09 May 2008
In the year since Sir Michael Lyons set out his vision for the future of local government, ministers have launched initiatives to boost the 'place-shaping' role of councils. But the funding conundrum remains, argues Sue Stirling
Gordon Brown came to power pledging a new relationship between central and local government, and greater public involvement in local decision-making. These aspirations drew on the 2006 white paper, Strong and prosperous communities, and last year's report of the Lyons inquiry into local government, which put 'place shaping' at the heart of English local authorities' role. This envisaged councils using their powers and influence creatively to promote the general wellbeing of their communities and citizens.
There has been a steady stream of policy announcements and initiatives touching on local government, including the Governance of Britain green paper; the Review of Sub-National Economic Development and Regeneration and the white paper on supplementary business rates.
A year on from Lyons, it is time to assess how the government's devolution and empowerment plans are shaping up. Lyons' recommendations for the future of local authorities covered three core areas: giving them greater flexibility; creating incentives for them to boost local economic performance; and their funding and revenue-raising powers. In the past year, there has been some movement in each of these areas.
Under the new generation of Local Area Agreements, now under discussion, local authorities' work will be judged on fewer indicators. Councils and their partners have had more freedom to decide which indicators best reflect local priorities. This is likely to increase the flexibility available to local authorities – although holding back the centralising hand of Whitehall has proved a challenge, with some government departments still stressing the importance of their priorities.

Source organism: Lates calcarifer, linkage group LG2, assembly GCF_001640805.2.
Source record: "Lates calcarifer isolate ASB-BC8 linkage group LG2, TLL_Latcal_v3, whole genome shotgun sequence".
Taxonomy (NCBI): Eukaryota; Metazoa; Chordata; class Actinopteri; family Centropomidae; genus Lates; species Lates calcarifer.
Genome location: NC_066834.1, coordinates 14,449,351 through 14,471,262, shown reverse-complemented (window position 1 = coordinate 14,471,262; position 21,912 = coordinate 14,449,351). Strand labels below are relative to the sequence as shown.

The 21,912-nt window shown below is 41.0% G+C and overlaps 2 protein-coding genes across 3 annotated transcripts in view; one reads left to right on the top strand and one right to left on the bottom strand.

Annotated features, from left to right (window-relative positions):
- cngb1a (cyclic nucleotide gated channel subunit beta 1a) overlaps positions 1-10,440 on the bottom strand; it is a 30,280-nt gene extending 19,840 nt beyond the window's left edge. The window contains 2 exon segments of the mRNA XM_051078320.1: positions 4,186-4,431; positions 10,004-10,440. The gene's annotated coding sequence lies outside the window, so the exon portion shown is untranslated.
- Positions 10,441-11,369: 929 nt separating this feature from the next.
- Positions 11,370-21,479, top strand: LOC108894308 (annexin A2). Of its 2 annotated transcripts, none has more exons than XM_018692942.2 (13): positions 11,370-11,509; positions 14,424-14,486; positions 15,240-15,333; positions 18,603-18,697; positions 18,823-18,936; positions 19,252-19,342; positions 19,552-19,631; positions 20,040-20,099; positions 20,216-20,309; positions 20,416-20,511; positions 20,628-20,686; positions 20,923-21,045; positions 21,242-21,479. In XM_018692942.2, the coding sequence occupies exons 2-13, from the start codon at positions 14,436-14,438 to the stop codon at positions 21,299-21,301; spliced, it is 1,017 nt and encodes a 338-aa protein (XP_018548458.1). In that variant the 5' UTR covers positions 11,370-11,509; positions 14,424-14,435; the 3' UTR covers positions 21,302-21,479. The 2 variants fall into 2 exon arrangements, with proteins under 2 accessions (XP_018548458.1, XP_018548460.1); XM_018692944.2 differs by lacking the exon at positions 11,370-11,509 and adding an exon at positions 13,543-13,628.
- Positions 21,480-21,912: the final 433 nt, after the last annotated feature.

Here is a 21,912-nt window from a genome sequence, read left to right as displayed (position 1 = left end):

It is not just about targets. Prospects for success have been helped by the 'duty to co-operate' conferred on named public sector partners by the Local Government and Public Involvement in Health Act, which requires them to take account of LAA priorities. This should reinforce councils as the fulcrum of local democracy, steering the priorities of other public sector organisations.
Greater flexibility is also vital in the government's empowerment agenda. Local authorities now have a duty to 'inform, consult and involve' local people in decisions. We are also seeing initiatives such as participatory budgeting, which allows residents to take part in decisions on allocating funds.
But the challenge is two-fold. First, work on engagement and empowerment must be moved from the margins to the mainstream, as a core part of local authorities' activity. Second, if councils are to enable the public to shape places and services, they must have the tools and capacity to respond to its wishes. These will be important issues for the forthcoming community empowerment white paper.
Local government has also gained a greater role in economic development, previously mainly the responsibility of the regional development agencies and central government. Initiatives such as Multi-Area Agreements and city development companies strengthen councils' role in economic growth. The government's Review of Sub-National Economic Development and Regeneration, which fed into the 2007 Comprehensive Spending Review, gives local authorities a pivotal role in the development, implementation and scrutiny of the new 'regional integrated strategies'. These will be formed from the merger of the existing regional economic strategies and regional spatial strategies. Approving the RIS will require a more joined-up approach from local authorities through regional forums of council leaders.